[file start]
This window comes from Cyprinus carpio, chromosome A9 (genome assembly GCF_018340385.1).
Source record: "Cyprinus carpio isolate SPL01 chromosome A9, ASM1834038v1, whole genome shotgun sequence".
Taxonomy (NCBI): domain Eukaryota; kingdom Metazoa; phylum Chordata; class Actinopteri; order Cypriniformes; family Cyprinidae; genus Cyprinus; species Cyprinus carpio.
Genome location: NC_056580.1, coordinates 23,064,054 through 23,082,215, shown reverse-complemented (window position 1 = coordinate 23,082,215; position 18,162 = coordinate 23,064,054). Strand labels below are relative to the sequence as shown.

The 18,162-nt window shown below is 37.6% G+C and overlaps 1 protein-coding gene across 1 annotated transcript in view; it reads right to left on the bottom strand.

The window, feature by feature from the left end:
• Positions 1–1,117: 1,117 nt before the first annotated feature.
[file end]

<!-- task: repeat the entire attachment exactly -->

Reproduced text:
This window comes from Cyprinus carpio, chromosome A9 (genome assembly GCF_018340385.1).
Source record: "Cyprinus carpio isolate SPL01 chromosome A9, ASM1834038v1, whole genome shotgun sequence".
Taxonomy (NCBI): domain Eukaryota; kingdom Metazoa; phylum Chordata; class Actinopteri; order Cypriniformes; family Cyprinidae; genus Cyprinus; species Cyprinus carpio.
Genome location: NC_056580.1, coordinates 23,064,054 through 23,082,215, shown reverse-complemented (window position 1 = coordinate 23,082,215; position 18,162 = coordinate 23,064,054). Strand labels below are relative to the sequence as shown.

The 18,162-nt window shown below is 37.6% G+C and overlaps 1 protein-coding gene across 1 annotated transcript in view; it reads right to left on the bottom strand.

The window, feature by feature from the left end:
• Positions 1–1,117: 1,117 nt before the first annotated feature.